The Global Resource For Connecting Buyers and Sellers

John McCain Fought For Native Religious Freedom, Then He Sold Sacred Oak Flat

Sen. John McCain (R-Ariz.) has been the subject of intense criticism from Native activists and their supporters over the past year for his role in orchestrating the sale of Oak Flat, an Apache holy site located in Arizona’s Tonto National Forest, to foreign mining conglomerates Rio Tinto and BHP Billiton. In December 2014, McCain and Sen. Jeff Flake (R-Ariz.) added a rider onto the must-pass National Defense Authorization Act, allowing the Oak Flat deal to slide through.

Members of the San Carlos Apache Nation know Oak Flat as Chich’il Biłdagoteel, a site where they gather food and medicinal plants and host dances and healing ceremonies. The area was once part of the old San Carlos reservation and functioned as a prisoner-of-war camp for the Apache during their decades-long struggle against the United States and Mexico. Not far from Oak Flat is a place called “Apache Leap” where, in 1870, Apache warriors plunged over a cliff to their deaths rather than surrender to the United States cavalry. Today the site contains the memory of Apache leaders like Geronimo, Cochise and Mangas Coloradas, and the tribe believes it belongs to powerful Diyin, or holy people.

Congress’ move to sell off Oak Flat, which continues a long history of taking land from the Apache, provoked outrage and protests among Native activists and their supporters. Members of the San Carlos Apache Nation began an occupation of the site in February 2015, protesting the sale as an attack on religious freedom, and led a cross-country march from Arizona to Washington, D.C. that ended with a rally on the lawn of the Capitol building in July. In August, Adriano Tsinigine, a young Oak Flat supporter, tricked an unwitting Sen. McCain into taking a photo with a placard bearing the Apache slogan-turned-national-rallying-cry: “Protect Oak Flat.”

The Apache are still occupying Oak Flat, and in the resilient spirit of their ancestors, they are holding out hope for a bill from Rep. Raul Grijalva (D-Ariz.) that would protect the land from development — though the legislation is a long shot to make it through Congress.

Amid all this tension, many might be surprised to learn that 26 years ago, McCain was one of the strongest congressional supporters of protecting sacred sites like Oak Flat.

Scott J. Ferrell via Getty Images
John McCain shakes hands with a young Tohono O’Odham tribal member at a Senate Committee on Indian Affairs meeting.

McCain Fought For Sacred Sites Legislation In 1989

In 1989, a younger, less bald but equally obstinate McCain led an attempt to protect Native American religious freedom and sacred sites that serves as forgotten prelude to the current fight over Oak Flat.

McCain was then the ranking member of the Senate Select Committee on Indian Affairs (now known as the Committee on Indian Affairs). McCain led the four-person Republican minority on the committee, which the late Sen. Daniel Inouye (D-Hawaii) chaired. Inouye was considered a champion of Native rights, called “one of the most honorable and courageous men modern Indian Country has known” in a memorialization from the National Congress of American Indians after his death in 2012.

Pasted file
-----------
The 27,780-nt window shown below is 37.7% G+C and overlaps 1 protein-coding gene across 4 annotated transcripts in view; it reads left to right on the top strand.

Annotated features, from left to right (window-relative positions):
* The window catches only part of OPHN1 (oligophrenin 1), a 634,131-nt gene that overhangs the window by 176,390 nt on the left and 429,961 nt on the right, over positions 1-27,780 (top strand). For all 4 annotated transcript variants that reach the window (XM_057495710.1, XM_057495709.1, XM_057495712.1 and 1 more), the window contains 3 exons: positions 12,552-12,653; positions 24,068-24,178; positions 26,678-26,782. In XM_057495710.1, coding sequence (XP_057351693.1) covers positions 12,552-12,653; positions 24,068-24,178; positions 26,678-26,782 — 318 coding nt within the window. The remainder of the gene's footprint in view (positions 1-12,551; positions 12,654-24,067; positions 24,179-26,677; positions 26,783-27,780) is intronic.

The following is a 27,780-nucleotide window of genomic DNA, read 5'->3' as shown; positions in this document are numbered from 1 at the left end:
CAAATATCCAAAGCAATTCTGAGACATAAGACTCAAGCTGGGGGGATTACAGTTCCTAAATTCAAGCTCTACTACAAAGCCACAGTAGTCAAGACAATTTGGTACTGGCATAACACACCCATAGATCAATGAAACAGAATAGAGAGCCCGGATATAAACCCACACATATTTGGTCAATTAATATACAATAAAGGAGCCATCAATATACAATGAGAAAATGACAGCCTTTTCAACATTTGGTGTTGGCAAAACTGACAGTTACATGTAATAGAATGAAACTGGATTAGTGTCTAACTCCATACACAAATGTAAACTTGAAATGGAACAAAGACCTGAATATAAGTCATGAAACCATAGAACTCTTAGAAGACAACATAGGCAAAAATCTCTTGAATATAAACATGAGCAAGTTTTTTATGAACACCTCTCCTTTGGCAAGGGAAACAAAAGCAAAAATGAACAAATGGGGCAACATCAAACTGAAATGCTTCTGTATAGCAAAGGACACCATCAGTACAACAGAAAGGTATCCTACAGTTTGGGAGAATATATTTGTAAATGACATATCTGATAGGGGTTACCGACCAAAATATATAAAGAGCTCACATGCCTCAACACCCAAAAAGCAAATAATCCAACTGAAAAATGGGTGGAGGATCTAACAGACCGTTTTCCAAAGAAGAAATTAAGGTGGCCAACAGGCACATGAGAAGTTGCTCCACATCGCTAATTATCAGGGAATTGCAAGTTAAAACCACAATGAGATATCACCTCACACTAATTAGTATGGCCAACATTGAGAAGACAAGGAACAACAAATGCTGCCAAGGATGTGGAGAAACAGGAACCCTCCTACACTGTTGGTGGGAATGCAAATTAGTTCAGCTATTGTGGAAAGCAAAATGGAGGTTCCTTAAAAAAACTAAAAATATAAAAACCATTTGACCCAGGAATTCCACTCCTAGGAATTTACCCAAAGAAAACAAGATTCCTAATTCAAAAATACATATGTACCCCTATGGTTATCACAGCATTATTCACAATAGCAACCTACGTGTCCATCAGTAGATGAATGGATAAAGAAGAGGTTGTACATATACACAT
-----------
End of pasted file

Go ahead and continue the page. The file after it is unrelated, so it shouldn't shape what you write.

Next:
McCain helped Inouye and the late Rep. Mo Udall (D-Ariz.) — another strong advocate for Native peoples — draft the Indian Gaming Regulatory Act in 1988, which established federal regulations for casinos on Indian land. To this day, the act is widely considered the most impactful legislation upon Indian Country  the last half century.

Compared to Inouye and Udall, McCain was always a tough customer for Indian Country. An attorney who worked with and even fundraised for McCain, who asked to remain anonymous due to professional considerations, remembered the senator as hard-headed and hot-tempered. “He was helpful at times,” the attorney told The Huffington Post, “but at times he would get extremely unpredictable, and people just didn’t want to bang heads with him.”

“His relationship with the tribes was at times very strained, and he did not want to spend the time dealing with Indian issues,” said the attorney.

But in 1989, McCain proposed legislation amending the 1978 American Indian Religious Freedom Act, which would have required the federal government to manage sacred sites in a manner that was “least intrusive on traditional Native American religions or religious practices. This amendment, which would have been enforceable in district courts, would have greatly strengthened protections for sacred sites on federal land in places like Oak Flat. Udall proposed companion legislation in the House.

On Sept. 28, 1989, McCain called to order a hearing on the legislation, with only Sens. Tom Daschle (D-S.D.) and Slade Gorton (R-Wash.) in attendance. Inouye wanted to attend the hearing, McCain said at the time, but had to be on the Senate floor to manage a Department of Defense appropriations bill. Native American issues were never at the top of any politician’s list of priorities in Washington — even for a leading Indian Country advocate like Inouye.